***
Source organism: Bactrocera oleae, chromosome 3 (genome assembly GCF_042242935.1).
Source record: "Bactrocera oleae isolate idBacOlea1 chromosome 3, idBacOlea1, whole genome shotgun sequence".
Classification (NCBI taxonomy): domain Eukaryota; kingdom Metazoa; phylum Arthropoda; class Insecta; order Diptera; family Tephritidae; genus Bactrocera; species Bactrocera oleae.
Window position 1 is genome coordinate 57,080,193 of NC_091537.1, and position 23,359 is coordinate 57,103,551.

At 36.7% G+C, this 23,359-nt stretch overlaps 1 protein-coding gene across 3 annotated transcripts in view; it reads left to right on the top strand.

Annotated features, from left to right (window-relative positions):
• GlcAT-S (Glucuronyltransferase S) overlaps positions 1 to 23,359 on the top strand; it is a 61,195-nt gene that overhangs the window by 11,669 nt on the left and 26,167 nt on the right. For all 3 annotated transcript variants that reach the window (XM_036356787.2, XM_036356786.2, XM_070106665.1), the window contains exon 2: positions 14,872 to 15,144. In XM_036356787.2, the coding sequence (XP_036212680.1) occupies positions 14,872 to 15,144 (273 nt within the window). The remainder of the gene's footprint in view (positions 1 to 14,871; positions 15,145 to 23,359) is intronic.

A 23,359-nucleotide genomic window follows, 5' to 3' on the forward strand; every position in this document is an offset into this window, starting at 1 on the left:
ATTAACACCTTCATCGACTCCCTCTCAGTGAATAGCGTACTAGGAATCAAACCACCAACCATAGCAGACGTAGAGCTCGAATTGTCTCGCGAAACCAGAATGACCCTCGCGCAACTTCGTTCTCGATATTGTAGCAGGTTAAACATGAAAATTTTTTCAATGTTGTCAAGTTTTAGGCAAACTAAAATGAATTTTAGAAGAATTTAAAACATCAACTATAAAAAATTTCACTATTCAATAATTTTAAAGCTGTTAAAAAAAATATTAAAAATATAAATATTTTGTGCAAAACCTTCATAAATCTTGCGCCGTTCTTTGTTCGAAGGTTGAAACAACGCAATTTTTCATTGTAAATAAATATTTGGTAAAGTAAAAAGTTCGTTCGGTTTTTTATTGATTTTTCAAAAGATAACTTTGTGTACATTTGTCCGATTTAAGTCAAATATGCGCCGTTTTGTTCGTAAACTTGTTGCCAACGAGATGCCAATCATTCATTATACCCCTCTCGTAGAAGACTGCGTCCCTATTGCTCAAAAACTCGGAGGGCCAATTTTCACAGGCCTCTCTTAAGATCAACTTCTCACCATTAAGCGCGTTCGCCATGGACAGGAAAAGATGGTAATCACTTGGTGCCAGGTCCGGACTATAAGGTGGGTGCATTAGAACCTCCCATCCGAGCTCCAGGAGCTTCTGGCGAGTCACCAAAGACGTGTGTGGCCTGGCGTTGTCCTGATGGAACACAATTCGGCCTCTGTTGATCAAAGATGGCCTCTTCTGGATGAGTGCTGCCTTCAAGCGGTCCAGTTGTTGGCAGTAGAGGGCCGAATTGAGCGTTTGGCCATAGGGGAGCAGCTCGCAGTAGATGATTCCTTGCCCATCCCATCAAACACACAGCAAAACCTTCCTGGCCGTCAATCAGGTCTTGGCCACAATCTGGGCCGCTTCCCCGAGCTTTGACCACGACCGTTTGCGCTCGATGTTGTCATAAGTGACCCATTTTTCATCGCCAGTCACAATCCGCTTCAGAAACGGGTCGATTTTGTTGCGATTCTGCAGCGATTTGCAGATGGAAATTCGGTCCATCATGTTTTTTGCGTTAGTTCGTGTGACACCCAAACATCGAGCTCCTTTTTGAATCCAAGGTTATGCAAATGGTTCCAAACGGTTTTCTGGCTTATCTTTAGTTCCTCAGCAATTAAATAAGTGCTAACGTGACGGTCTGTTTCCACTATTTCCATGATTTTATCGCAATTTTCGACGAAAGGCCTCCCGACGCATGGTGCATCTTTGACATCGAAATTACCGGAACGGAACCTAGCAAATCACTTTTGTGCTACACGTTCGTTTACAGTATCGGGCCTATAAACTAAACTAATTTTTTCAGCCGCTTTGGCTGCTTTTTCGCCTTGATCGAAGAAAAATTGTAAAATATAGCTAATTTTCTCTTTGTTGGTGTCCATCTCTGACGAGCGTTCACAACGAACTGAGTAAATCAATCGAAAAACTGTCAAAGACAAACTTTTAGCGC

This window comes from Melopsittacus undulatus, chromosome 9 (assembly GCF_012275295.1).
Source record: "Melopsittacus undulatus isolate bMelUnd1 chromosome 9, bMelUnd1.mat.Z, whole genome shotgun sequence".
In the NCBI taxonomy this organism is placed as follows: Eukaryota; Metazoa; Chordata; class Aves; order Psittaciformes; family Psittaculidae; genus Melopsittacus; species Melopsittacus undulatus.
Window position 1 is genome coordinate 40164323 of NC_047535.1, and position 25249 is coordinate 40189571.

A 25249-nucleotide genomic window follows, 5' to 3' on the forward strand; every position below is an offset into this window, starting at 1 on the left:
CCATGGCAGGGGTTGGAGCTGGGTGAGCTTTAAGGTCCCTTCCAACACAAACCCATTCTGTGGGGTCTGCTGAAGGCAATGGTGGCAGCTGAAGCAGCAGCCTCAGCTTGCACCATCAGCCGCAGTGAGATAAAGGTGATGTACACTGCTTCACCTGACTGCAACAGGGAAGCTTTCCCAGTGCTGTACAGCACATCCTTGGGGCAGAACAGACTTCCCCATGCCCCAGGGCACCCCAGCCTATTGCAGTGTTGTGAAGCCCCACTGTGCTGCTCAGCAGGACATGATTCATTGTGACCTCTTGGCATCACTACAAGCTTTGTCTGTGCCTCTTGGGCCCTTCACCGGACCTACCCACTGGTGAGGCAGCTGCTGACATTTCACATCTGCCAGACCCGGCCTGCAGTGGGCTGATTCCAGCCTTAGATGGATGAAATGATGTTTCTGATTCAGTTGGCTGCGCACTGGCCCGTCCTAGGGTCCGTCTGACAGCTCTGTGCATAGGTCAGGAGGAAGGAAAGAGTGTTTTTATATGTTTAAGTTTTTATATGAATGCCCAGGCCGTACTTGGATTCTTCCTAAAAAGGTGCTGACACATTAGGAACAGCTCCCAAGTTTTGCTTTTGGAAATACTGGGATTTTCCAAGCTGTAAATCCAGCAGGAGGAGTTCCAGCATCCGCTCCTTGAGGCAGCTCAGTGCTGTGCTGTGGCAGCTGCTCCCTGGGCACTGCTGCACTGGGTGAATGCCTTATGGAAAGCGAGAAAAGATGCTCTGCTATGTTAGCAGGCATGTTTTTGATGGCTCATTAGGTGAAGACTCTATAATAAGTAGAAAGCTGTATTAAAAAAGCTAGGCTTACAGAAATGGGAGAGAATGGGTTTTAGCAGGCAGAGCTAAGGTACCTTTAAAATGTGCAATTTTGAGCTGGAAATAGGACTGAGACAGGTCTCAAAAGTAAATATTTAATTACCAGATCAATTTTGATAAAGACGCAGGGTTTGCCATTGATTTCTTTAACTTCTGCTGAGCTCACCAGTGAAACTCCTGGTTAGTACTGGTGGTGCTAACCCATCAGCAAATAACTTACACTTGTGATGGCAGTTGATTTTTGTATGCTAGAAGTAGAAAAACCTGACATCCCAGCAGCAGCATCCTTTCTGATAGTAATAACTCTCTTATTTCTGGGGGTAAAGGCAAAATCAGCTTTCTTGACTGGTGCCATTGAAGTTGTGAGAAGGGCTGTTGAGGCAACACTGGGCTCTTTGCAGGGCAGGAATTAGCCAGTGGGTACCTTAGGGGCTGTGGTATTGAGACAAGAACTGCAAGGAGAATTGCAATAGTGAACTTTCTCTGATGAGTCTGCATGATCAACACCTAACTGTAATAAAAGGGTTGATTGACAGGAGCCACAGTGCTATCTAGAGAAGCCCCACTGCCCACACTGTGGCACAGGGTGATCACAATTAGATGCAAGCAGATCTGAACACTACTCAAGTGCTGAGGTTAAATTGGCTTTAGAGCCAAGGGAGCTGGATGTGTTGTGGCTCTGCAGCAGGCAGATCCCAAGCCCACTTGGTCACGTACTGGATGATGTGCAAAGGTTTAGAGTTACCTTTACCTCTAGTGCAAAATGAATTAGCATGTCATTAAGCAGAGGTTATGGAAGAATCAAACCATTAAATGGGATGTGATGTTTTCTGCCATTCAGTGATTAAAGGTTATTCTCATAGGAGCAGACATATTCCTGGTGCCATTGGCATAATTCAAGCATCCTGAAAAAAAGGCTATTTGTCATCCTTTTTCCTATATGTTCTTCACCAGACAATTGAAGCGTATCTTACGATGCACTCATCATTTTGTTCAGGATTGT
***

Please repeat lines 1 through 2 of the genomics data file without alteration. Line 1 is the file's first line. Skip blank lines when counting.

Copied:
Source organism: Bactrocera oleae, chromosome 3 (genome assembly GCF_042242935.1).
Source record: "Bactrocera oleae isolate idBacOlea1 chromosome 3, idBacOlea1, whole genome shotgun sequence".